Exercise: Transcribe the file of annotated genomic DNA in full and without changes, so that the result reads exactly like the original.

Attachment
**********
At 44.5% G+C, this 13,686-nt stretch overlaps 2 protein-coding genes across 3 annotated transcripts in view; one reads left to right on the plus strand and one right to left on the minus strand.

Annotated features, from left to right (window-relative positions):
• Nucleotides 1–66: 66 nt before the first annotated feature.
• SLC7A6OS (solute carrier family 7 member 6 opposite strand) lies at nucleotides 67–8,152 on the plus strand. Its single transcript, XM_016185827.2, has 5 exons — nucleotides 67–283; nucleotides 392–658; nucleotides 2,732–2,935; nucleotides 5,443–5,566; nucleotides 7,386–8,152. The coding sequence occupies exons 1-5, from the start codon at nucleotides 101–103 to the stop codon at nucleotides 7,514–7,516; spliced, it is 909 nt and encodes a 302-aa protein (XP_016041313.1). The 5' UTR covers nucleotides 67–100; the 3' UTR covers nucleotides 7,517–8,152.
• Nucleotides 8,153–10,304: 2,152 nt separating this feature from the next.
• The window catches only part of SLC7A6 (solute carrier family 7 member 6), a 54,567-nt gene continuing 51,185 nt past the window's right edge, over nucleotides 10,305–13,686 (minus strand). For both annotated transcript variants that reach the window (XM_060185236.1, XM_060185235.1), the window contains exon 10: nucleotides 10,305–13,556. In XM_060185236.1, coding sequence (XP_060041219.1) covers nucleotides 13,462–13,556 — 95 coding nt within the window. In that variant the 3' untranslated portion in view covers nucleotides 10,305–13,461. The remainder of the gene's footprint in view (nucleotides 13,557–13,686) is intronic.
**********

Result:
At 44.5% G+C, this 13,686-nt stretch overlaps 2 protein-coding genes across 3 annotated transcripts in view; one reads left to right on the plus strand and one right to left on the minus strand.

Annotated features, from left to right (window-relative positions):
• Nucleotides 1–66: 66 nt before the first annotated feature.
• SLC7A6OS (solute carrier family 7 member 6 opposite strand) lies at nucleotides 67–8,152 on the plus strand. Its single transcript, XM_016185827.2, has 5 exons — nucleotides 67–283; nucleotides 392–658; nucleotides 2,732–2,935; nucleotides 5,443–5,566; nucleotides 7,386–8,152. The coding sequence occupies exons 1-5, from the start codon at nucleotides 101–103 to the stop codon at nucleotides 7,514–7,516; spliced, it is 909 nt and encodes a 302-aa protein (XP_016041313.1). The 5' UTR covers nucleotides 67–100; the 3' UTR covers nucleotides 7,517–8,152.
• Nucleotides 8,153–10,304: 2,152 nt separating this feature from the next.
• The window catches only part of SLC7A6 (solute carrier family 7 member 6), a 54,567-nt gene continuing 51,185 nt past the window's right edge, over nucleotides 10,305–13,686 (minus strand). For both annotated transcript variants that reach the window (XM_060185236.1, XM_060185235.1), the window contains exon 10: nucleotides 10,305–13,556. In XM_060185236.1, coding sequence (XP_060041219.1) covers nucleotides 13,462–13,556 — 95 coding nt within the window. In that variant the 3' untranslated portion in view covers nucleotides 10,305–13,461. The remainder of the gene's footprint in view (nucleotides 13,557–13,686) is intronic.